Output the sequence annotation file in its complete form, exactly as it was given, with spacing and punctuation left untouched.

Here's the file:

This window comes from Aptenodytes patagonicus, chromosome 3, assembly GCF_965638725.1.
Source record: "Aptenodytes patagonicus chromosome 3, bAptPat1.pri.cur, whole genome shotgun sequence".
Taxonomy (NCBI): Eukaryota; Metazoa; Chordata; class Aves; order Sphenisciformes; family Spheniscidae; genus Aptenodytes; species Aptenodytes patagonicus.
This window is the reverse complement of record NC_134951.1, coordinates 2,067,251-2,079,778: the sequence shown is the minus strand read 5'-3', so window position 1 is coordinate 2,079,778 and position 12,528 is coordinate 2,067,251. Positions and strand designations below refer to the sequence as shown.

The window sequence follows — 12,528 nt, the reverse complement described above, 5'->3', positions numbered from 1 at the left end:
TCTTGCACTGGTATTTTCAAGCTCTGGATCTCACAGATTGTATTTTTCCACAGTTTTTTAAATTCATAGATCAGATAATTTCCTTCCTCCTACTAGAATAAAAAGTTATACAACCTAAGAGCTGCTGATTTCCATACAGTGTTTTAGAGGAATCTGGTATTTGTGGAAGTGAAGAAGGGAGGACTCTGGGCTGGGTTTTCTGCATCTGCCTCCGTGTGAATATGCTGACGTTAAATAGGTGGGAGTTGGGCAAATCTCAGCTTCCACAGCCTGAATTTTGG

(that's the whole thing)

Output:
This window comes from Aptenodytes patagonicus, chromosome 3, assembly GCF_965638725.1.
Source record: "Aptenodytes patagonicus chromosome 3, bAptPat1.pri.cur, whole genome shotgun sequence".
Taxonomy (NCBI): Eukaryota; Metazoa; Chordata; class Aves; order Sphenisciformes; family Spheniscidae; genus Aptenodytes; species Aptenodytes patagonicus.
This window is the reverse complement of record NC_134951.1, coordinates 2,067,251-2,079,778: the sequence shown is the minus strand read 5'-3', so window position 1 is coordinate 2,079,778 and position 12,528 is coordinate 2,067,251. Positions and strand designations below refer to the sequence as shown.

The window sequence follows — 12,528 nt, the reverse complement described above, 5'->3', positions numbered from 1 at the left end:
TCTTGCACTGGTATTTTCAAGCTCTGGATCTCACAGATTGTATTTTTCCACAGTTTTTTAAATTCATAGATCAGATAATTTCCTTCCTCCTACTAGAATAAAAAGTTATACAACCTAAGAGCTGCTGATTTCCATACAGTGTTTTAGAGGAATCTGGTATTTGTGGAAGTGAAGAAGGGAGGACTCTGGGCTGGGTTTTCTGCATCTGCCTCCGTGTGAATATGCTGACGTTAAATAGGTGGGAGTTGGGCAAATCTCAGCTTCCACAGCCTGAATTTTGG